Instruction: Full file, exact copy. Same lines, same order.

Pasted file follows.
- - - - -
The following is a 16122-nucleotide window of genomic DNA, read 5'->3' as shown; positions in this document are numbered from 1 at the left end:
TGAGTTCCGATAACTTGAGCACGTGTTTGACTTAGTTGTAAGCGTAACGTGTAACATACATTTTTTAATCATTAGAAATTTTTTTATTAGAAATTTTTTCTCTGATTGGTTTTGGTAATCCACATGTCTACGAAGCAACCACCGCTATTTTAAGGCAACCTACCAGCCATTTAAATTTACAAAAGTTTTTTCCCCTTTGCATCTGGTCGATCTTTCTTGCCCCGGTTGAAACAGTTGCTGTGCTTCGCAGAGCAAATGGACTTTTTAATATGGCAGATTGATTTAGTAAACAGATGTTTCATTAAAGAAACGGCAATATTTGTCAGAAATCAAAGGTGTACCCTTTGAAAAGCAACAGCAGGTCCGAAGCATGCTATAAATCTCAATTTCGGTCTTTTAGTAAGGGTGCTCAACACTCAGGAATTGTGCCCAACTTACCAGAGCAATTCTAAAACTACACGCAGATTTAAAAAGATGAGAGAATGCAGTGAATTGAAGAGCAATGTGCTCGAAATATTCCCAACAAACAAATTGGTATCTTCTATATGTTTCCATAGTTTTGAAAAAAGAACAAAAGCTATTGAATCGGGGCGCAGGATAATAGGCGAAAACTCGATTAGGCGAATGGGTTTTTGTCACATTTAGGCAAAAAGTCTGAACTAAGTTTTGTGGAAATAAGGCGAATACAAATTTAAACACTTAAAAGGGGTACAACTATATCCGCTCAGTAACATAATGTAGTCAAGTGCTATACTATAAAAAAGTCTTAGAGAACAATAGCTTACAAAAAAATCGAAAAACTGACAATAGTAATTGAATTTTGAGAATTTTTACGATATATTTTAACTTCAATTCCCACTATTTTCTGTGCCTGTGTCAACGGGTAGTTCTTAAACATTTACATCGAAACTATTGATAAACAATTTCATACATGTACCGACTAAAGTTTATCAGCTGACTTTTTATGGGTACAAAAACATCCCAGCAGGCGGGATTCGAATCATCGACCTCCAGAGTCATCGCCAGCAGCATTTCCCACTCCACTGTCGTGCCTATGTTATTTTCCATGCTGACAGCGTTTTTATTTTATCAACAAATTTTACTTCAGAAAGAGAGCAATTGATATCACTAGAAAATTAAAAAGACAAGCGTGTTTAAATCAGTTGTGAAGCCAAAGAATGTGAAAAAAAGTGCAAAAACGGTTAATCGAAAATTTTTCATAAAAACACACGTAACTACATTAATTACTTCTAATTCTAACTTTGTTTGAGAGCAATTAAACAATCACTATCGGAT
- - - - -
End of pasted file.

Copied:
The following is a 16122-nucleotide window of genomic DNA, read 5'->3' as shown; positions in this document are numbered from 1 at the left end:
TGAGTTCCGATAACTTGAGCACGTGTTTGACTTAGTTGTAAGCGTAACGTGTAACATACATTTTTTAATCATTAGAAATTTTTTTATTAGAAATTTTTTCTCTGATTGGTTTTGGTAATCCACATGTCTACGAAGCAACCACCGCTATTTTAAGGCAACCTACCAGCCATTTAAATTTACAAAAGTTTTTTCCCCTTTGCATCTGGTCGATCTTTCTTGCCCCGGTTGAAACAGTTGCTGTGCTTCGCAGAGCAAATGGACTTTTTAATATGGCAGATTGATTTAGTAAACAGATGTTTCATTAAAGAAACGGCAATATTTGTCAGAAATCAAAGGTGTACCCTTTGAAAAGCAACAGCAGGTCCGAAGCATGCTATAAATCTCAATTTCGGTCTTTTAGTAAGGGTGCTCAACACTCAGGAATTGTGCCCAACTTACCAGAGCAATTCTAAAACTACACGCAGATTTAAAAAGATGAGAGAATGCAGTGAATTGAAGAGCAATGTGCTCGAAATATTCCCAACAAACAAATTGGTATCTTCTATATGTTTCCATAGTTTTGAAAAAAGAACAAAAGCTATTGAATCGGGGCGCAGGATAATAGGCGAAAACTCGATTAGGCGAATGGGTTTTTGTCACATTTAGGCAAAAAGTCTGAACTAAGTTTTGTGGAAATAAGGCGAATACAAATTTAAACACTTAAAAGGGGTACAACTATATCCGCTCAGTAACATAATGTAGTCAAGTGCTATACTATAAAAAAGTCTTAGAGAACAATAGCTTACAAAAAAATCGAAAAACTGACAATAGTAATTGAATTTTGAGAATTTTTACGATATATTTTAACTTCAATTCCCACTATTTTCTGTGCCTGTGTCAACGGGTAGTTCTTAAACATTTACATCGAAACTATTGATAAACAATTTCATACATGTACCGACTAAAGTTTATCAGCTGACTTTTTATGGGTACAAAAACATCCCAGCAGGCGGGATTCGAATCATCGACCTCCAGAGTCATCGCCAGCAGCATTTCCCACTCCACTGTCGTGCCTATGTTATTTTCCATGCTGACAGCGTTTTTATTTTATCAACAAATTTTACTTCAGAAAGAGAGCAATTGATATCACTAGAAAATTAAAAAGACAAGCGTGTTTAAATCAGTTGTGAAGCCAAAGAATGTGAAAAAAAGTGCAAAAACGGTTAATCGAAAATTTTTCATAAAAACACACGTAACTACATTAATTACTTCTAATTCTAACTTTGTTTGAGAGCAATTAAACAATCACTATCGGAT